Today the plenary session of the European parliament approved the controversial copyright reform proposal submitted by the rapporteur, Axel Voss, with a majority of 438 members (approx. 60 vote above the needed majority).
Apart form the EPP, all other main European parties (socialists, ALDE, conservatives) have been split, while antiEuropean groups have voted against the proposal.
What will happen next?
The rapporteur Voss will now start the Trilogue procedure with Council and Commission. Because of the end of the legislature (April 2019), there will be a rush against time since the outcome of the Trilogue, if any, will have to be approved again by the plenary session of the Parliament and by the Council. This means that the substantial agreement amongst the European institutions should happen at beginning of 2019, in order to make possible the subsequent necessary formal votations.
In general, ordinary Trilogue procedures, less controversial than the copyright one, take between 3 and 4 months, therefore one could wonder whether the lime left may be sufficient to complete and adopt the directive. However, Council and Parliament do not seem very much distant and we may foresee that they will be do their best to find a deal and avoid the act to fall down. One should see whether the main points of disagreement may be dealt easily: for instance, the Parliament draft is unclear about the concept of snippet (how long, how many word, which other criteria to assess whether an extract is taxable or not?) and the scope of the reform (should small provider, start-ups and SMEs be exempted by the art. 11 link tax?).
In addition, the Parliament’s text will need to be technically refined because some parts appear legally uncertain, for instance where it is stated (art. 13) that whatever happens on a platform (i.e. upload of whatever content by a user) must be considered an “act of communication to the public” and platforms are liable for that: this assumption is contrast with the Electronic Commerce Directive and the conflict should be solved somehow. Also the implicit obligation for filters imposed by art. 13 (deriving from the liability of platforms for protected content uploaded by users) may be in contrast with current European jurisprudence. Therefore, the Trilogue procedure may legally reshape the parts of the proposed Copyright directive which are in contrats with the European acquis and one could imagine that the Council will play an important “technical role” in this.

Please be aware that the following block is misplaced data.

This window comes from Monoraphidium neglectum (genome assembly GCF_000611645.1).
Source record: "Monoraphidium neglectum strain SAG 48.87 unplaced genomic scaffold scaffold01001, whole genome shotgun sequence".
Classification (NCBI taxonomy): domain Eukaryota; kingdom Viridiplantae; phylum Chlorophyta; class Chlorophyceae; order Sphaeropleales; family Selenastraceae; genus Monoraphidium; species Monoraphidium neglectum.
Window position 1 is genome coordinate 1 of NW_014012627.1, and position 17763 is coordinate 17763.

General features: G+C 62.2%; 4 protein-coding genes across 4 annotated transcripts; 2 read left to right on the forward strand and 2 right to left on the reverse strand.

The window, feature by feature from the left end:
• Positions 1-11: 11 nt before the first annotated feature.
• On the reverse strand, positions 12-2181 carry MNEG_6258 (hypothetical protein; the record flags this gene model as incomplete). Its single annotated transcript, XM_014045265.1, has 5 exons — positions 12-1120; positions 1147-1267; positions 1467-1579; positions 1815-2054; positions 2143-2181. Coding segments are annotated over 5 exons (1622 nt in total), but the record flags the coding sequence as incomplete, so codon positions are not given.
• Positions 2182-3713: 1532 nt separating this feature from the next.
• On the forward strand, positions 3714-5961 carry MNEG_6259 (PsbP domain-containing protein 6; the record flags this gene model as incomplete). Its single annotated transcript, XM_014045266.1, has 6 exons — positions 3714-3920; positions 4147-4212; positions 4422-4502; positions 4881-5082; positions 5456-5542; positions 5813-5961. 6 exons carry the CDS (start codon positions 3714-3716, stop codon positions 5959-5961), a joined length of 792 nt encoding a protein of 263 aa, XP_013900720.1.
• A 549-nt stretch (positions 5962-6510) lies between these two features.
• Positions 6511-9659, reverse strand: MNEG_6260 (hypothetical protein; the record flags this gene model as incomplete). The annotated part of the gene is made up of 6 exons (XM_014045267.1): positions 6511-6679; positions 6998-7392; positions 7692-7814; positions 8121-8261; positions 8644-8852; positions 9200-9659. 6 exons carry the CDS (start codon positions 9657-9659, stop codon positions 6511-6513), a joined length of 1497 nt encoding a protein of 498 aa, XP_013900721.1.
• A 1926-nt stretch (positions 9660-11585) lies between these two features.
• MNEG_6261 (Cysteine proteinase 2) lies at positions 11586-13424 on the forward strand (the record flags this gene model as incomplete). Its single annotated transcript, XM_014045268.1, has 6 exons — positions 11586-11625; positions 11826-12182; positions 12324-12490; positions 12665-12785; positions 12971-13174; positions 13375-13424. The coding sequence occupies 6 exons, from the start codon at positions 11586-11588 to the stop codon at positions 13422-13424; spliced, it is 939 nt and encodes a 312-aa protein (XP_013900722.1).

Assuming that Council and Parliament will do their best to reach an agreement in short time, then the timing issue seems to be a different kind: from today onwards up to the end of the procedure (mid-2019), the copyright reform will likely become part of the political campaign for the 2019 European elections and may play a role on the choices of electors. While mainstream media (biggest publishers and broadcasters) are supporting the reform on the basis of well-know arguments (Google and others US guys have to pay journalists and artists!), the opinions debated in the Internet media are more complex and different: is is undoubtful that many citizens, scientists, academics, small companies and Internet gurus and so on are against the reform because of potential impact on the use and access to social platforms and Internet in general. In other words, the copyright reform risks to become a subject to be played against the so-called European establishment. Many MEPs and governments may be at risk when supporting this reform and campaigning in the same time for re-elections.
It will therefore wise for Council and Parliament to agree on a text that reduce at most the potential risks for freedom of speech and access to/exchange of information in the Internet. This is not only advisable but also necessary, because on one side the position of the Parliament will be weak (due to the not great majority won by rapporteur Voss, which does not provide him with a strong mandate), while on the other side the Council will be cautious, because of the electoral implications.
In addition, a big country like Italy, which originally supported a strong position in support of the copyright reform, is expected to radically change its view (because of the new government in charge since March). Ne vedremo delle belle.
Categories: Copyright and Internet, Online platforms, Social networks
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